Monday, 21 August 2017

Ford's Hospital, Coventry

Earlier today, Sue and I visited Coventry City Centre with Holly. While I was waiting for them to finish shopping I started exploring some of the many side-streets and came across this interesting building - Ford's Hospital a 16th Century half timbered building that was used as an Alms House and was later re-built using original timbers after the original was destroyed in the Blitz of 1940. For more details see this Wikipedia link.


Saturday, 19 August 2017

An Industrial Narrow Gauge Adventure - test #4

The second sculpt - another figure or workman in dungarees.

Image One - The figure was converted from another 1/24th scale plastic figure bought from e-bay. Here you see the finished sculpt alongside the original donor figure.

Image Three - After smoothing out the Green Stuff and Milliput, I painted the figure with some GW liquid Green Stuff before undercoating with grey acrylic paint.

Image Four - The flesh areas were built up over Snakebite Leather.

Image Five - The white shirt was painted over Stonewall Grey from Vallejo, then highlighted with Dead White.

Image Six - The workman from the rear showing how the work clothes were sculpted.

Image Seven - The first and second test figures alongside one another. They stand between 63mm and 65mm tall or around 5' 8'' - 5' 10'' in 1:27.7 (11mm = 1 foot).

I have to admit that sculpting these test figures is very therapeutic. I would expect to do more, many more.....


Thursday, 17 August 2017

Printable Scale Rule

The 1:27.7 Narrow Gauge Adventure continues. However it was a thread over on The Lead Adventure Forum that was the impetus for this latest post. I saw the post which gave details of a site that allowed you to download scale rulers in any scale. I though I'd give it a go and here you see the result. A scale ruler marked off in 10 cms increments and the latest scratch built figure - a driver (more on this in a later post).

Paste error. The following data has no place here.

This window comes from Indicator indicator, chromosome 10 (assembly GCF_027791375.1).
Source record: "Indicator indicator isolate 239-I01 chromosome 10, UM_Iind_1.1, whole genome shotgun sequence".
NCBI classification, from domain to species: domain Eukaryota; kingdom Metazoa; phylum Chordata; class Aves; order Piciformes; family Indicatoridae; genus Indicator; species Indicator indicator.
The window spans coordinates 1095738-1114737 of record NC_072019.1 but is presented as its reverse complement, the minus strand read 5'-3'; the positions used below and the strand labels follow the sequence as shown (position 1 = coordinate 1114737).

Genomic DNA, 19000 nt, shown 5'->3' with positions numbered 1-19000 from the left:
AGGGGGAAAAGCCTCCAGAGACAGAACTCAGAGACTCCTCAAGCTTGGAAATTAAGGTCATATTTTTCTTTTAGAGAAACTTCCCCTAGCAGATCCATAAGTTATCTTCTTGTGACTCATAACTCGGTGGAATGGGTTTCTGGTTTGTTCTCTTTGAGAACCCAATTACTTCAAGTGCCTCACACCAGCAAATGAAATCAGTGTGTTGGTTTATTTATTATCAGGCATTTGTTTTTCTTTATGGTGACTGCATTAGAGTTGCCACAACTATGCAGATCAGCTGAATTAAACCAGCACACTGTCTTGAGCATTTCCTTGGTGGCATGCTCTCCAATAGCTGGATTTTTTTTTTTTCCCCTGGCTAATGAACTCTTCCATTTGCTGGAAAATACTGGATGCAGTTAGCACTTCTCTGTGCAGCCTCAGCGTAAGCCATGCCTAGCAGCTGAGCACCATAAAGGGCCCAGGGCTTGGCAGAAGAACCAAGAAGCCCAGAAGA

I printed off two scale rulers, both to 1:27.7 scale and then had them laminated and trimmed. For details of the scale rulers, see this link.

I can see this simple tool being useful in this and future modelling projects.


Tuesday, 15 August 2017

Julius Caesar at the RSC

Sue and I were treated to a very special treat yesterday, Holly had bought tickets to see a performance of Julius Caesar at the RSC, Stratford-upon-Avon. In addition we had a complimentary pre-performance tour and at the end of the second act we were invited to a question and answer seminar with the director and cast.

The performance was a very special and one-off integrated British Sign language performance where the signer is not off to one side (as is usual) but integrated into the cast and playing alongside the actors. As one member of the audience commented "it was like seeing the actors soul."

A very special treat and quite a different experience from the last time I saw Julius Caesar at the RSC, back in 1995 when I was invited to attend as a guest of Courvousier Cognac.


Sue and Holy are both experienced signers and currently awaiting their BSL Level 3 results.

Both Sue and Holly have passed their BSL level 3 exam - CONGRATULATION.....

Monday, 14 August 2017

Pen & Sword Commission

In 2016 I was approached by Pen & Sword to produce a book (actually two books) on building wargame terrain. The first of these books themed around the Napoleonic Wars has now been sent to the commissioning editor for checking and I am awaiting further details on editing and production.

Once I have more information and clearance, I will post further details.

In the mean time copies of two of my self-published books; Dampfpanzerwagon Guide No. 2 - More Wargame Terrain and Dampfpanzerwagon Guide No. 3 - Models For Wargamers are still available for details of how to order copies please go to this link or this link.

Dampfpanzerwagon Guide No 1 - Building Wargame Terrain is unfortunately out of stock and out of production.

Thank you.


Friday, 11 August 2017

An Industrial Narrow Gauge Adventure - the Gauge/Scale thing.....

I keep getting questioned on why I am working in the obscure scale of 1:27.7. I though I would try to explain.....